If you have an AC-coupled system, the electricity stored in your battery needs to be inverted — switched between AC and DC — multiple times before it can be used to power your home. In AC-coupled systems, DC electricity flows from your solar panels to an inverter. The inverter transforms the DC electricity into AC electricity that powers your home. The AC electricity then is transformed back into DC electricity to store in the battery.
If you have a DC-coupled system, the DC electricity generated from your solar panels only needs to be inverted once (to AC electricity) so it can power your home, or it can remain as DC electricity and head straight for battery storage.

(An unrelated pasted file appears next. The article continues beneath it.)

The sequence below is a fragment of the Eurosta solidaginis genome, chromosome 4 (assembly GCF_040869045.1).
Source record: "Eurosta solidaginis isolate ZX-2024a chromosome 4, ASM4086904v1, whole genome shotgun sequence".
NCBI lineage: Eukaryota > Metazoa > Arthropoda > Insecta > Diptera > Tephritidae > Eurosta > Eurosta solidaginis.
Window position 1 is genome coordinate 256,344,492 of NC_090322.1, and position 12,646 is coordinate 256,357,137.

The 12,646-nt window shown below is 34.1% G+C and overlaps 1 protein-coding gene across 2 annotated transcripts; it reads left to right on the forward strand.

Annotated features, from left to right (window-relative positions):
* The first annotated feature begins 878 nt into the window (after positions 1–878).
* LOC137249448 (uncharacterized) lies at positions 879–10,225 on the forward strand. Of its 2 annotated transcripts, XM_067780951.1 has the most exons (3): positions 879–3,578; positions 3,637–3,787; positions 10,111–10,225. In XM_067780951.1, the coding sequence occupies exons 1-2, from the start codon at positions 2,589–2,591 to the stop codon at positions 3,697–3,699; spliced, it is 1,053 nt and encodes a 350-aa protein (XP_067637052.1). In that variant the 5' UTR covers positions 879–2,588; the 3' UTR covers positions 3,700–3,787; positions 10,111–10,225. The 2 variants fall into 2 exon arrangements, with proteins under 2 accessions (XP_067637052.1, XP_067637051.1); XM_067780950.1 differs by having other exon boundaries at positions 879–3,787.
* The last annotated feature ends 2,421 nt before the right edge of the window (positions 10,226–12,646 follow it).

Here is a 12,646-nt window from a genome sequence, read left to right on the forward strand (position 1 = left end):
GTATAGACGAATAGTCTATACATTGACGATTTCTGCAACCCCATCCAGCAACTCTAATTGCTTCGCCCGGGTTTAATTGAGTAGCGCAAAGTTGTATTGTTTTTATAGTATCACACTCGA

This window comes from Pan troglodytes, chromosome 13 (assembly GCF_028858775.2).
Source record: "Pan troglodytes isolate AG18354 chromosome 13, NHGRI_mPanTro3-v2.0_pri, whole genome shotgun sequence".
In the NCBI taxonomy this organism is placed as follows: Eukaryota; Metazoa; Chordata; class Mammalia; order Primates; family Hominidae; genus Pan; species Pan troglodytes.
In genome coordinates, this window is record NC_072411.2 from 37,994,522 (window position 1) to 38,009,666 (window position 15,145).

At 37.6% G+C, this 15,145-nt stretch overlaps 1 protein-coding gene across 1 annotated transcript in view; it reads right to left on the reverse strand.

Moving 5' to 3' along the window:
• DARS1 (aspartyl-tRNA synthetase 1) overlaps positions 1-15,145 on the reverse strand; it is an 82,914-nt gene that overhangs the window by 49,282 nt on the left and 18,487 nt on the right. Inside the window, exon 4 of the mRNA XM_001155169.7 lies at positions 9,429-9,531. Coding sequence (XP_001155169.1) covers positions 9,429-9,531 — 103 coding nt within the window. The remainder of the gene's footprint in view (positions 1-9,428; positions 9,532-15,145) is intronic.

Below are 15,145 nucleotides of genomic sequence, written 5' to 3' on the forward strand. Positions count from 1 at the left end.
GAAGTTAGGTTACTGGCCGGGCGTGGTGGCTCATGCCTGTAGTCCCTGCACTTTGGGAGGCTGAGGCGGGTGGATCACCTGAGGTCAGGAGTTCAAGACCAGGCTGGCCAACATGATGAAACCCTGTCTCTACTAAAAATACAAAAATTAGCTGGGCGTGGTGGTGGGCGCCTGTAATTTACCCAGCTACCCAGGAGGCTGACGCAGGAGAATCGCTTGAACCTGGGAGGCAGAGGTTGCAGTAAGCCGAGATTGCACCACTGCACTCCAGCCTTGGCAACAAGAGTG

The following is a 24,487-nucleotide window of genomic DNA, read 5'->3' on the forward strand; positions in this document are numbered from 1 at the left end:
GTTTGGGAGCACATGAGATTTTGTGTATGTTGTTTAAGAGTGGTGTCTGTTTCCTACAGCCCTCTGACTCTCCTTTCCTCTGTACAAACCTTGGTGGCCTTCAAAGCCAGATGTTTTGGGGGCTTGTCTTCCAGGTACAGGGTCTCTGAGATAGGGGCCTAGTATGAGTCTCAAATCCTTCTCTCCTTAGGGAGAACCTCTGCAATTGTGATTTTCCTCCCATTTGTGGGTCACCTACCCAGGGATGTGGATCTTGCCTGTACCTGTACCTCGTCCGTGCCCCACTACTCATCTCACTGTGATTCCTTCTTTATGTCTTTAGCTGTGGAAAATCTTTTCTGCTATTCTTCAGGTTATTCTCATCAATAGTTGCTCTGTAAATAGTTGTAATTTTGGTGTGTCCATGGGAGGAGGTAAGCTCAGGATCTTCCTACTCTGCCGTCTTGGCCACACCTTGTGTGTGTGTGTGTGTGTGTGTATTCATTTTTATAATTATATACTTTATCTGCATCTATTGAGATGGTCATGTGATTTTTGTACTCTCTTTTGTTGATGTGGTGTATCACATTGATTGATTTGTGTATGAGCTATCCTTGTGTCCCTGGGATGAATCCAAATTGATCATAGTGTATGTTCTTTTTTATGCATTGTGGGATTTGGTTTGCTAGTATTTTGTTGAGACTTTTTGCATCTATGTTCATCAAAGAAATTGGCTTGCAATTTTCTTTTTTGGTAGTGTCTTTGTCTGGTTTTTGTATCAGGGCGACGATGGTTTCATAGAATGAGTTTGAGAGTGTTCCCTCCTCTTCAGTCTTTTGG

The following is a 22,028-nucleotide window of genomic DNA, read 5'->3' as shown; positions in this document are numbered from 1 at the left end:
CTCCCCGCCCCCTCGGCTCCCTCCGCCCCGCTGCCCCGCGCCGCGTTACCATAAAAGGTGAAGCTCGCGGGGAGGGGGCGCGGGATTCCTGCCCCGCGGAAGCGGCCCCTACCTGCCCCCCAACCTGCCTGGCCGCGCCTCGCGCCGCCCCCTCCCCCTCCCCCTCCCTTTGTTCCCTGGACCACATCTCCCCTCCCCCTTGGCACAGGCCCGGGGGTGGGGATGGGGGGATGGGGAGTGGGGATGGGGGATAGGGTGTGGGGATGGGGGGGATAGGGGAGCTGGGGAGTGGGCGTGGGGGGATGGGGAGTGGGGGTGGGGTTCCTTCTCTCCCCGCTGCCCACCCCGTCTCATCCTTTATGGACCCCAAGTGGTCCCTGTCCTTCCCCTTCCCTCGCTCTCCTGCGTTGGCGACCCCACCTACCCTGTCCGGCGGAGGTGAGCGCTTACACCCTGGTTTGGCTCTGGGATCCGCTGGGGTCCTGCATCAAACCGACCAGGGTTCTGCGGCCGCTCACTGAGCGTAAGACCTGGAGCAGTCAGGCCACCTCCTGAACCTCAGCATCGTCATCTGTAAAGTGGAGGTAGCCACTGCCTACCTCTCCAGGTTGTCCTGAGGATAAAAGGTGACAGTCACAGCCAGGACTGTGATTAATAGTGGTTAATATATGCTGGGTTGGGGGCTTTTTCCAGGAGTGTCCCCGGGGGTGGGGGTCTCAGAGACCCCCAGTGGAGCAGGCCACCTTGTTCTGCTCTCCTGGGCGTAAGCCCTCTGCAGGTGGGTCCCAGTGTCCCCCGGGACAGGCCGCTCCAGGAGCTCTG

Each system type comes with its ups and downs. AC-coupled systems tend to be easier and cheaper to install since they have been around longer, but these systems are less efficient than DC-coupled systems. DC-coupled systems are more complicated to install and usually more expensive, but they tend to be more efficient and have better performance metrics.
Not every solar battery is compatible with every solar panel system. Some batteries are only compatible with a few solar panel manufacturers, while other batteries are more third-party friendly. Before deciding on a solar battery, make sure you know which batteries are compatible with your solar panels.
If you already have solar panels installed, but not a battery, be aware that some batteries are not compatible with existing solar systems and can only be installed with a brand-new system. An installer should be able to tell you which solar batteries are compatible with whatever your current solar situation may be.